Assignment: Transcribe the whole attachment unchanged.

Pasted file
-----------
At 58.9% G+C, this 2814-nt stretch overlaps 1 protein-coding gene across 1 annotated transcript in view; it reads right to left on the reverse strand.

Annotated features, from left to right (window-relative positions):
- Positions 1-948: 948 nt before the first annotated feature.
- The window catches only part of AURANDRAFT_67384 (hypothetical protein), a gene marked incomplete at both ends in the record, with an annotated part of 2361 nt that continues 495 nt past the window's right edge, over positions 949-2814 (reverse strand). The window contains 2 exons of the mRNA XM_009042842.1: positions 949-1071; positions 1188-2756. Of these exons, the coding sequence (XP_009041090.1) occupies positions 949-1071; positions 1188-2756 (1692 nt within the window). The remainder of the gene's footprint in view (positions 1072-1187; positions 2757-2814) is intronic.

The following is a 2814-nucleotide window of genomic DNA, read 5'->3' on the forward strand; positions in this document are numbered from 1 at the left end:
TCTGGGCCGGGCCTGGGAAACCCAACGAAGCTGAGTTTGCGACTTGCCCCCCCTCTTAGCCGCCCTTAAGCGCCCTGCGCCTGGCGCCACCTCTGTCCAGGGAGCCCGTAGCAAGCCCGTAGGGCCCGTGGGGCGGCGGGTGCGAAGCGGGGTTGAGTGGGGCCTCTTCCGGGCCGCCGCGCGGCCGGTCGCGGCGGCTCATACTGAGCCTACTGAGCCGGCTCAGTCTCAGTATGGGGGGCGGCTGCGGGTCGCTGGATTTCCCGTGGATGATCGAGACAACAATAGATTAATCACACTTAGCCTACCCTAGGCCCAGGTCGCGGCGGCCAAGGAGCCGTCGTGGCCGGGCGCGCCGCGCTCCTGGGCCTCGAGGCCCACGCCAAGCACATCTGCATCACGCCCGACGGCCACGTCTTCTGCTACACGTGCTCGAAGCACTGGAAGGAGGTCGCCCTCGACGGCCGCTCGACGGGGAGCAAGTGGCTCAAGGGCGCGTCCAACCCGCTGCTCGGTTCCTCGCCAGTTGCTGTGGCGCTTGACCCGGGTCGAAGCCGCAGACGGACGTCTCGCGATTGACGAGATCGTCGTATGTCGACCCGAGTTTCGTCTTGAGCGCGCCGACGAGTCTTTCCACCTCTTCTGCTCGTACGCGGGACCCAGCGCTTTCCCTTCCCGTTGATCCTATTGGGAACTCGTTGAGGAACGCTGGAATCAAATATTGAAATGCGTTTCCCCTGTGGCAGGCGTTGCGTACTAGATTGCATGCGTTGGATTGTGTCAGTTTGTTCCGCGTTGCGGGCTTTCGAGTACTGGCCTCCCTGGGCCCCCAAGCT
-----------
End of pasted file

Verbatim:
At 58.9% G+C, this 2814-nt stretch overlaps 1 protein-coding gene across 1 annotated transcript in view; it reads right to left on the reverse strand.

Annotated features, from left to right (window-relative positions):
- Positions 1-948: 948 nt before the first annotated feature.
- The window catches only part of AURANDRAFT_67384 (hypothetical protein), a gene marked incomplete at both ends in the record, with an annotated part of 2361 nt that continues 495 nt past the window's right edge, over positions 949-2814 (reverse strand). The window contains 2 exons of the mRNA XM_009042842.1: positions 949-1071; positions 1188-2756. Of these exons, the coding sequence (XP_009041090.1) occupies positions 949-1071; positions 1188-2756 (1692 nt within the window). The remainder of the gene's footprint in view (positions 1072-1187; positions 2757-2814) is intronic.

The following is a 2814-nucleotide window of genomic DNA, read 5'->3' on the forward strand; positions in this document are numbered from 1 at the left end:
TCTGGGCCGGGCCTGGGAAACCCAACGAAGCTGAGTTTGCGACTTGCCCCCCCTCTTAGCCGCCCTTAAGCGCCCTGCGCCTGGCGCCACCTCTGTCCAGGGAGCCCGTAGCAAGCCCGTAGGGCCCGTGGGGCGGCGGGTGCGAAGCGGGGTTGAGTGGGGCCTCTTCCGGGCCGCCGCGCGGCCGGTCGCGGCGGCTCATACTGAGCCTACTGAGCCGGCTCAGTCTCAGTATGGGGGGCGGCTGCGGGTCGCTGGATTTCCCGTGGATGATCGAGACAACAATAGATTAATCACACTTAGCCTACCCTAGGCCCAGGTCGCGGCGGCCAAGGAGCCGTCGTGGCCGGGCGCGCCGCGCTCCTGGGCCTCGAGGCCCACGCCAAGCACATCTGCATCACGCCCGACGGCCACGTCTTCTGCTACACGTGCTCGAAGCACTGGAAGGAGGTCGCCCTCGACGGCCGCTCGACGGGGAGCAAGTGGCTCAAGGGCGCGTCCAACCCGCTGCTCGGTTCCTCGCCAGTTGCTGTGGCGCTTGACCCGGGTCGAAGCCGCAGACGGACGTCTCGCGATTGACGAGATCGTCGTATGTCGACCCGAGTTTCGTCTTGAGCGCGCCGACGAGTCTTTCCACCTCTTCTGCTCGTACGCGGGACCCAGCGCTTTCCCTTCCCGTTGATCCTATTGGGAACTCGTTGAGGAACGCTGGAATCAAATATTGAAATGCGTTTCCCCTGTGGCAGGCGTTGCGTACTAGATTGCATGCGTTGGATTGTGTCAGTTTGTTCCGCGTTGCGGGCTTTCGAGTACTGGCCTCCCTGGGCCCCCAAGCT